The Four T’s: a PM-turned-VC’s framework for evaluating startups, part one

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This is part one of a series on the Four T's. Check out part two here.

Evaluating startups is part dark arts, part science. No two companies are the same, and certain traits just can’t be quantified effectively. But like any (former) product manager, I’ve put together my own framework that has helped me to assess startups in a structured and straightforward manner. I call this framework The Four T’s: Team, TAM, Tech, and Traction. This week we'll start with Team and TAM.

Note that I'm not the first investor to use one or more of these T's, nor will I be the last. So why write this up and throw into the depths of the internets? I recently read and was inspired by Bloomberg Beta’s Criteria for Investing, which provides a concise yet comprehensive description of how that firm evaluates companies. Similarly, I’d rather entrepreneurs are able to put their best foot forward during the pitch and focus on what makes the company a great business and a good fit for partnering wi…

Be like water: The martial artist’s guide to empathy in enterprise product

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Many product-oriented people focus on “what should we build” when in reality the far more important question is “why should we build this?” The role of a product leader is to be the voice of the customer, which means finding pain points that are fundamentally hindering the customer’s progress, and that said customers are willing to pay you good money to solve. This is described well in the “Vitamins vs. Painkillers” discussion. There are severalgreatarticles on this, but TL;DR if you aren’t building a product that solves a vital issue for a customer, you aren’t likely to build a scalable business. Whether you are attempting to get your first customer or to get an investor to write a check, no one is going to part with their money until you can convince them you’ve found a pain point truly worth solving.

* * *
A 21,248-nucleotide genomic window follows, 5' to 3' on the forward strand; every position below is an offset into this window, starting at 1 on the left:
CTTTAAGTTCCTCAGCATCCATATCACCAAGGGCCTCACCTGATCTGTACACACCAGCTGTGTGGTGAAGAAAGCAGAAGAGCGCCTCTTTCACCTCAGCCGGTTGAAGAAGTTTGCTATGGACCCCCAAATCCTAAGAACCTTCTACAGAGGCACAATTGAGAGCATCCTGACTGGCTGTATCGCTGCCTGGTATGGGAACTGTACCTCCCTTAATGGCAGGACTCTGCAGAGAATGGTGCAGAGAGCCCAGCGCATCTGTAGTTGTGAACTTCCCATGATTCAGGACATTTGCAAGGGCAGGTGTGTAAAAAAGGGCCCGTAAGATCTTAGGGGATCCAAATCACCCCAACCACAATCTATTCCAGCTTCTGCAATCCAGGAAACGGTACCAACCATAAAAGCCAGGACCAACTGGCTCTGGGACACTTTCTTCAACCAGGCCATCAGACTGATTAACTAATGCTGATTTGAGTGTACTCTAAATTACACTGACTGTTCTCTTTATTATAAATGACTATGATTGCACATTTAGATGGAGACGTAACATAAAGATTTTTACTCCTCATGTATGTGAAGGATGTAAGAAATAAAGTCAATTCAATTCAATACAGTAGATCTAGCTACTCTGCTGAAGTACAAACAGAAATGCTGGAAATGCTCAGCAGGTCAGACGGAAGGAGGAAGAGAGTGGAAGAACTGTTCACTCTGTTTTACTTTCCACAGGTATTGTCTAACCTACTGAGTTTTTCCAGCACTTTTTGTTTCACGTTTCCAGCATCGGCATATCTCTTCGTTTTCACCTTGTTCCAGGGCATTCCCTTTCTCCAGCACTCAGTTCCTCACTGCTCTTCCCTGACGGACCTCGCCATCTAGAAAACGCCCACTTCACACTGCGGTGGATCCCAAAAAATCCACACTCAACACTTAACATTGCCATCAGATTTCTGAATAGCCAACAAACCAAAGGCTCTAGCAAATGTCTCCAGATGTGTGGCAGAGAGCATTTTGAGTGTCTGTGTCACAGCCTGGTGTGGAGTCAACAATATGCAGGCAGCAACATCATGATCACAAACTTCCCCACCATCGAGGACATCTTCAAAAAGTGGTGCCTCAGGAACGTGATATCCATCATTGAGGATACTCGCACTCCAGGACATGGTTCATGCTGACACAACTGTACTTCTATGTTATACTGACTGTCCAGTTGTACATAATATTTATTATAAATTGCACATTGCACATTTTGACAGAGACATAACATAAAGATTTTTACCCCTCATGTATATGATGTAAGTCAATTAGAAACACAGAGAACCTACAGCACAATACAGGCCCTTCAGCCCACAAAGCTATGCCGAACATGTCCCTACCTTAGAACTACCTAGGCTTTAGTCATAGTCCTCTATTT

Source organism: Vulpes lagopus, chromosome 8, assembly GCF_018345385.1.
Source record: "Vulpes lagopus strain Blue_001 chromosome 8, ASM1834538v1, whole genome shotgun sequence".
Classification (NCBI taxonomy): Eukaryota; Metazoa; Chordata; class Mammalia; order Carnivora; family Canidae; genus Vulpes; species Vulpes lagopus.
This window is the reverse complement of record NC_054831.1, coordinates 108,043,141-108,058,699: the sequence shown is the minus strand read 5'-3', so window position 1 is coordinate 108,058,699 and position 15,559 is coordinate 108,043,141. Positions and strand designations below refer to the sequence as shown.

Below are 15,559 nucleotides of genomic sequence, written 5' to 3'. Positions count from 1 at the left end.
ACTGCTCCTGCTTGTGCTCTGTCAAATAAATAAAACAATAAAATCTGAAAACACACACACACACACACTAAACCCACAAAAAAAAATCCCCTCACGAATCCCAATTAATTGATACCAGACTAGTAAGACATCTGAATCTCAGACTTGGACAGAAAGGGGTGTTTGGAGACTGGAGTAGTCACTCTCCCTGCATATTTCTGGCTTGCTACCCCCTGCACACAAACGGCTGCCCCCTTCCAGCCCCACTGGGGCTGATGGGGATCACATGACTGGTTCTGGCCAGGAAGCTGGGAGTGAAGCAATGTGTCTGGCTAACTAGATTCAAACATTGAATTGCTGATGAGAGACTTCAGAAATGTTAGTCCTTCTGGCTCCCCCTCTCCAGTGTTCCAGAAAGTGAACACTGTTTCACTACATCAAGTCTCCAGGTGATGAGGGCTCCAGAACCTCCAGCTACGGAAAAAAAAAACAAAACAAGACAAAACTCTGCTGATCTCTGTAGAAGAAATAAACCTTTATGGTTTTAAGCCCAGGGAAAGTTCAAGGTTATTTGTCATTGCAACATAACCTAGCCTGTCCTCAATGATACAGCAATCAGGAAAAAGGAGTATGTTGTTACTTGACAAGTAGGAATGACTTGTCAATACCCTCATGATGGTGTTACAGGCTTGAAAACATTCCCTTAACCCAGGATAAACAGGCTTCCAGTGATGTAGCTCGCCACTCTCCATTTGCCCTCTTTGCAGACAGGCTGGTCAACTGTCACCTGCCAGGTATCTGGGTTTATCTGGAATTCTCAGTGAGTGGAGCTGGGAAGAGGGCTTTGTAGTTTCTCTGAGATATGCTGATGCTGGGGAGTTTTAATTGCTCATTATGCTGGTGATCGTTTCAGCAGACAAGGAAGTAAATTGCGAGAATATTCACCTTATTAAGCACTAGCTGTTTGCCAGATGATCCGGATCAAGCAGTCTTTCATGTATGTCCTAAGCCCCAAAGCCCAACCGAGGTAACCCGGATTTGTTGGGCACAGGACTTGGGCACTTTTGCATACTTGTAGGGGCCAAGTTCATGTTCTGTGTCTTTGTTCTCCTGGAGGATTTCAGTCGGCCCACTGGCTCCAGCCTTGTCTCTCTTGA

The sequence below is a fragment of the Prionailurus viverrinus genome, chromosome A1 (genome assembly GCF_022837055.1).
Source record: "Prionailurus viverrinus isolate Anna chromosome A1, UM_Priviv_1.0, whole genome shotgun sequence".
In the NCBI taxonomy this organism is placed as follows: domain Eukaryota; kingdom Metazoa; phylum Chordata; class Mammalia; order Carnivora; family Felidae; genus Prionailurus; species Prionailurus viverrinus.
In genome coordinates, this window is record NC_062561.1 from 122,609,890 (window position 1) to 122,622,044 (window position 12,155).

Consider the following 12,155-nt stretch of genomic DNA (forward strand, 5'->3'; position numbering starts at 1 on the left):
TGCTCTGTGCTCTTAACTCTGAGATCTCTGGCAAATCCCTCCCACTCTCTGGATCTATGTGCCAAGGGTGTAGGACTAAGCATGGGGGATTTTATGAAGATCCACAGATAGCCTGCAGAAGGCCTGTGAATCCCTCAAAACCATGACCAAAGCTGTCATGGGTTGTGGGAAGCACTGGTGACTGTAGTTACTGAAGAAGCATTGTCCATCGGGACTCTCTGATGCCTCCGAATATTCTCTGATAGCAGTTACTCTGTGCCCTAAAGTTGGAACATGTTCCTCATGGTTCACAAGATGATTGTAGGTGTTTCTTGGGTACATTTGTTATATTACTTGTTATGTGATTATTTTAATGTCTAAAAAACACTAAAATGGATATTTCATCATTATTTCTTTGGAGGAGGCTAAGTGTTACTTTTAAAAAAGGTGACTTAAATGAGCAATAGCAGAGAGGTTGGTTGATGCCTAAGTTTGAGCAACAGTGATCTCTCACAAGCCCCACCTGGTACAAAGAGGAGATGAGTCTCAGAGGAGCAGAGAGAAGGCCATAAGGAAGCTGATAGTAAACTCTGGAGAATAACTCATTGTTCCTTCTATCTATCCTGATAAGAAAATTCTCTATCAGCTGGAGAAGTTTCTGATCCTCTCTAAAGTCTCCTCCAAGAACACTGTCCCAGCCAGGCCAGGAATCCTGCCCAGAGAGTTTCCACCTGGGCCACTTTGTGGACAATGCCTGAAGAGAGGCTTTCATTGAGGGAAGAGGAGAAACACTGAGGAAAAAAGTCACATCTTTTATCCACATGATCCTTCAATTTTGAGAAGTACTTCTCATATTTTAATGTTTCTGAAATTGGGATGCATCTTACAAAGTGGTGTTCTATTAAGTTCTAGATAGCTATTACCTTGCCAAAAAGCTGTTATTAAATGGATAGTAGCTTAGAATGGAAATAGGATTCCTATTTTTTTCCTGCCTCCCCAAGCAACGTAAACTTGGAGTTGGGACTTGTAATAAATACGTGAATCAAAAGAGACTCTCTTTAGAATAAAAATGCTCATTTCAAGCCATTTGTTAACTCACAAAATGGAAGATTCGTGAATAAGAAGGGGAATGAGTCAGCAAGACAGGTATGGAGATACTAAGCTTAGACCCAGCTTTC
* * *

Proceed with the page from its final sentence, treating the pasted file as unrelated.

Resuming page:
There is no better way to identify and build painkillers then by feeling your customers’ pains yourself. This is where empathy comes in. According to Wikipedia, empathy is “the capaci…

Welcome to The V Formation

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Welcome to The V Formation, a blog focused on enterprise product strategy and entrepreneurship.
Who am I? I'm Vivek Saraswat, a venture capital investor at Mayfield Fund.  Over the years I've had the privilege of working in product management for some great companies--startups and giants alike--in the enterprise infrastructure and developer tools space. For example, I launched and managed Docker's primary enterprise product, created VMware's Storage for Cloud-Native Apps initiative, and worked at AWS on snapshots for Elastic Block Store. In a previous life I was an early engineer at a venture-backed energy startup, before I traded in my clean room bunny-suit for the world of product specs and GitHub issues.

At Mayfield I invest in early stage enterprise startups, with a focus on next generation infrastructure and applications. I spend about half my time on new investments and market analysis, and the other half helping our portfolio companies on areas like product str…